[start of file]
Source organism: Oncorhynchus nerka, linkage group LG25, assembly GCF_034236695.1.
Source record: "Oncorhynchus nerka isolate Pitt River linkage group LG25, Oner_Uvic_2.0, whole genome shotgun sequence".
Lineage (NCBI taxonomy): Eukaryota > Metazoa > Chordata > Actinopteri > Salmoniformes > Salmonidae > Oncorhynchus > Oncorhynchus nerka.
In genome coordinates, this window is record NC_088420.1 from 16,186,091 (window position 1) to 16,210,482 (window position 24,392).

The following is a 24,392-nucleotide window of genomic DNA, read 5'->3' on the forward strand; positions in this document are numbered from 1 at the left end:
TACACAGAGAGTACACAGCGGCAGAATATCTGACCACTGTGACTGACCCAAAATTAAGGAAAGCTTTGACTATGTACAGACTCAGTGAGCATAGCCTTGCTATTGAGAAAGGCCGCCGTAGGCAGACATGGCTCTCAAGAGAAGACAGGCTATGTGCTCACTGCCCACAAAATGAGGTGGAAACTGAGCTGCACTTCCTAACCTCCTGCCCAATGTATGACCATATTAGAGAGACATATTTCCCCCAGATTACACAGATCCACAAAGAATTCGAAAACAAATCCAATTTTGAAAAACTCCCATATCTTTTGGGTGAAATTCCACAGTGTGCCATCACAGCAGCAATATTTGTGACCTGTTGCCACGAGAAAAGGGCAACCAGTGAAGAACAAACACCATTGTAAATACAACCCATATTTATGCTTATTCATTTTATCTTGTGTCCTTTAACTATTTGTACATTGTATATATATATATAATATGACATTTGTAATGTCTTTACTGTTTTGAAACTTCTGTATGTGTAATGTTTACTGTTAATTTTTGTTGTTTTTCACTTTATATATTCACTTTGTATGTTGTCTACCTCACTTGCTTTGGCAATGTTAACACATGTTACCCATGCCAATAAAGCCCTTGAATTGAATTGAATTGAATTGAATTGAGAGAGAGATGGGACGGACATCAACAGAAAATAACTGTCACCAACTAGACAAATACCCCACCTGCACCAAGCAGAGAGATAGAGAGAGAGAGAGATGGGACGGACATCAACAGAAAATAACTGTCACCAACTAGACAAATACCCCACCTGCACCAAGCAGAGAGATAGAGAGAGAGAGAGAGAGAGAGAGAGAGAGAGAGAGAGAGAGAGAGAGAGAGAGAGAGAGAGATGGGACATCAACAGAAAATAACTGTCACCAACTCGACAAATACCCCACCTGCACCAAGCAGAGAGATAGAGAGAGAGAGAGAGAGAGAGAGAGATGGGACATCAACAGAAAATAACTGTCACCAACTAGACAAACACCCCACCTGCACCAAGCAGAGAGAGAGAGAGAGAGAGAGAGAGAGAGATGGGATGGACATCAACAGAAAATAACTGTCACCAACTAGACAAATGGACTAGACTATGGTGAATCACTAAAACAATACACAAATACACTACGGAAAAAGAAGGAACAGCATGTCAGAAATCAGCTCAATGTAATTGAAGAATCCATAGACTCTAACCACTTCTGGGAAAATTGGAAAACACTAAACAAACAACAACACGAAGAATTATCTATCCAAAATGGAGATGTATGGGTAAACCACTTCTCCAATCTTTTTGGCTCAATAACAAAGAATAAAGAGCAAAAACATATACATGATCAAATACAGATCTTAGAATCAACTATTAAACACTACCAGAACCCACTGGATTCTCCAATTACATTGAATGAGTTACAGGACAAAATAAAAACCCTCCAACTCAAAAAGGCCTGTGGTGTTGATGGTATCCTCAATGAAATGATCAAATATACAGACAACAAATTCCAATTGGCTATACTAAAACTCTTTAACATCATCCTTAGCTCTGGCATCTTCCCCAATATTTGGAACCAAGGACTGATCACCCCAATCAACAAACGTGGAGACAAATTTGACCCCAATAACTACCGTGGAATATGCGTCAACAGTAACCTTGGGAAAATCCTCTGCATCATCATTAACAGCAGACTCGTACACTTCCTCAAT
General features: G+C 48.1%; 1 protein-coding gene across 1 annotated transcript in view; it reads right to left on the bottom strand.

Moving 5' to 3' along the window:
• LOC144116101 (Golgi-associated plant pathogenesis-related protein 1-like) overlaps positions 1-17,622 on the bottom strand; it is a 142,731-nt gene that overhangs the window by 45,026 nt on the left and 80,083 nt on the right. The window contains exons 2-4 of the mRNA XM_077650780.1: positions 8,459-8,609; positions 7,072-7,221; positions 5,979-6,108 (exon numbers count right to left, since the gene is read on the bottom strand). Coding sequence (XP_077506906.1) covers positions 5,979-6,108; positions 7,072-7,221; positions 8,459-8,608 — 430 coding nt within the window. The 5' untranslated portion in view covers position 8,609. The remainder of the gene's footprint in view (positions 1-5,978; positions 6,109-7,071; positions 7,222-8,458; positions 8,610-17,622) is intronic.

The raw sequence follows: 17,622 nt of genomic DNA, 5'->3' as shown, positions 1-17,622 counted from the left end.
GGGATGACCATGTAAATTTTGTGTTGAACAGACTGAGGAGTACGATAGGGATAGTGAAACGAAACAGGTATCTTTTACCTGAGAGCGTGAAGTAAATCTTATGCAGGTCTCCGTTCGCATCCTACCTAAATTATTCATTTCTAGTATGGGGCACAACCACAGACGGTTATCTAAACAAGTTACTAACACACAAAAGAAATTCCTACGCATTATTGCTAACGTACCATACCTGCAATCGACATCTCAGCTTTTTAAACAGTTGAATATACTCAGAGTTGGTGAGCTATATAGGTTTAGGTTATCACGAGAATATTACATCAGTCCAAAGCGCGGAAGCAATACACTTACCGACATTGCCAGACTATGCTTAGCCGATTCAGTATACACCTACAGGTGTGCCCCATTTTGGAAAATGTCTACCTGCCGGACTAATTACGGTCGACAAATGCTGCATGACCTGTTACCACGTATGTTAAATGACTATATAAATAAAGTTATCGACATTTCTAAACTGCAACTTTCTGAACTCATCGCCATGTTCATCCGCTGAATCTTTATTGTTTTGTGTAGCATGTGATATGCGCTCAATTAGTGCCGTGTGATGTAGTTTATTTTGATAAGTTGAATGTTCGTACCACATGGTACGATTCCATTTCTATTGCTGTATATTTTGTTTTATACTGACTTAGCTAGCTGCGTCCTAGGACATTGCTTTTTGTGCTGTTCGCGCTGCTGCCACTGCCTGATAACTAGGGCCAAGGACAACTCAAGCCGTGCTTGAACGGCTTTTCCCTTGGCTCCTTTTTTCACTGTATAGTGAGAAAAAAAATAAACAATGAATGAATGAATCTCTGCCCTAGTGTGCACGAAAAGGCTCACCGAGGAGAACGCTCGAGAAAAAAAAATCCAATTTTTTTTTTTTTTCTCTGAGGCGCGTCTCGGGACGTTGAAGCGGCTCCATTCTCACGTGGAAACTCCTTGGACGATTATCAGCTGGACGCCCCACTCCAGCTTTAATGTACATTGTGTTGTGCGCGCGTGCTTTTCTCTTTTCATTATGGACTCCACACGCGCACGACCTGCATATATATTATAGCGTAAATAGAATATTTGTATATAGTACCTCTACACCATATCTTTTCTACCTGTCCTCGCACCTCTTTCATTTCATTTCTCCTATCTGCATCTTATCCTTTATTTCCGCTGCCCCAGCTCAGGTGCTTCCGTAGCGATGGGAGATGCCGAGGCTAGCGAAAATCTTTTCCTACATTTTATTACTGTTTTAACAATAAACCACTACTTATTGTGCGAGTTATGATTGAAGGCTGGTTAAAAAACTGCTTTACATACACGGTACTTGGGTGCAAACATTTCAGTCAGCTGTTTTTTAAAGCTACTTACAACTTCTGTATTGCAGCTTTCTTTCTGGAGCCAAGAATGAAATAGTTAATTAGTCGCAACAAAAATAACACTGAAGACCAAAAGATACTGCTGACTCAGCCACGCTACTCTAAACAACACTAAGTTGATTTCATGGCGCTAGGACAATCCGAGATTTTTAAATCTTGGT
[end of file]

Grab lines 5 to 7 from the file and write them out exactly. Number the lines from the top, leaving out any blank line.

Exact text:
The following is a 24,392-nucleotide window of genomic DNA, read 5'->3' on the forward strand; positions in this document are numbered from 1 at the left end:
TACACAGAGAGTACACAGCGGCAGAATATCTGACCACTGTGACTGACCCAAAATTAAGGAAAGCTTTGACTATGTACAGACTCAGTGAGCATAGCCTTGCTATTGAGAAAGGCCGCCGTAGGCAGACATGGCTCTCAAGAGAAGACAGGCTATGTGCTCACTGCCCACAAAATGAGGTGGAAACTGAGCTGCACTTCCTAACCTCCTGCCCAATGTATGACCATATTAGAGAGACATATTTCCCCCAGATTACACAGATCCACAAAGAATTCGAAAACAAATCCAATTTTGAAAAACTCCCATATCTTTTGGGTGAAATTCCACAGTGTGCCATCACAGCAGCAATATTTGTGACCTGTTGCCACGAGAAAAGGGCAACCAGTGAAGAACAAACACCATTGTAAATACAACCCATATTTATGCTTATTCATTTTATCTTGTGTCCTTTAACTATTTGTACATTGTATATATATATATAATATGACATTTGTAATGTCTTTACTGTTTTGAAACTTCTGTATGTGTAATGTTTACTGTTAATTTTTGTTGTTTTTCACTTTATATATTCACTTTGTATGTTGTCTACCTCACTTGCTTTGGCAATGTTAACACATGTTACCCATGCCAATAAAGCCCTTGAATTGAATTGAATTGAATTGAATTGAGAGAGAGATGGGACGGACATCAACAGAAAATAACTGTCACCAACTAGACAAATACCCCACCTGCACCAAGCAGAGAGATAGAGAGAGAGAGAGATGGGACGGACATCAACAGAAAATAACTGTCACCAACTAGACAAATACCCCACCTGCACCAAGCAGAGAGATAGAGAGAGAGAGAGAGAGAGAGAGAGAGAGAGAGAGAGAGAGAGAGAGAGAGAGAGAGAGAGATGGGACATCAACAGAAAATAACTGTCACCAACTCGACAAATACCCCACCTGCACCAAGCAGAGAGATAGAGAGAGAGAGAGAGAGAGAGAGAGATGGGACATCAACAGAAAATAACTGTCACCAACTAGACAAACACCCCACCTGCACCAAGCAGAGAGAGAGAGAGAGAGAGAGAGAGAGAGATGGGATGGACATCAACAGAAAATAACTGTCACCAACTAGACAAATGGACTAGACTATGGTGAATCACTAAAACAATACACAAATACACTACGGAAAAAGAAGGAACAGCATGTCAGAAATCAGCTCAATGTAATTGAAGAATCCATAGACTCTAACCACTTCTGGGAAAATTGGAAAACACTAAACAAACAACAACACGAAGAATTATCTATCCAAAATGGAGATGTATGGGTAAACCACTTCTCCAATCTTTTTGGCTCAATAACAAAGAATAAAGAGCAAAAACATATACATGATCAAATACAGATCTTAGAATCAACTATTAAACACTACCAGAACCCACTGGATTCTCCAATTACATTGAATGAGTTACAGGACAAAATAAAAACCCTCCAACTCAAAAAGGCCTGTGGTGTTGATGGTATCCTCAATGAAATGATCAAATATACAGACAACAAATTCCAATTGGCTATACTAAAACTCTTTAACATCATCCTTAGCTCTGGCATCTTCCCCAATATTTGGAACCAAGGACTGATCACCCCAATCAACAAACGTGGAGACAAATTTGACCCCAATAACTACCGTGGAATATGCGTCAACAGTAACCTTGGGAAAATCCTCTGCATCATCATTAACAGCAGACTCGTACACTTCCTCAAT
General features: G+C 48.1%; 1 protein-coding gene across 1 annotated transcript in view; it reads right to left on the bottom strand.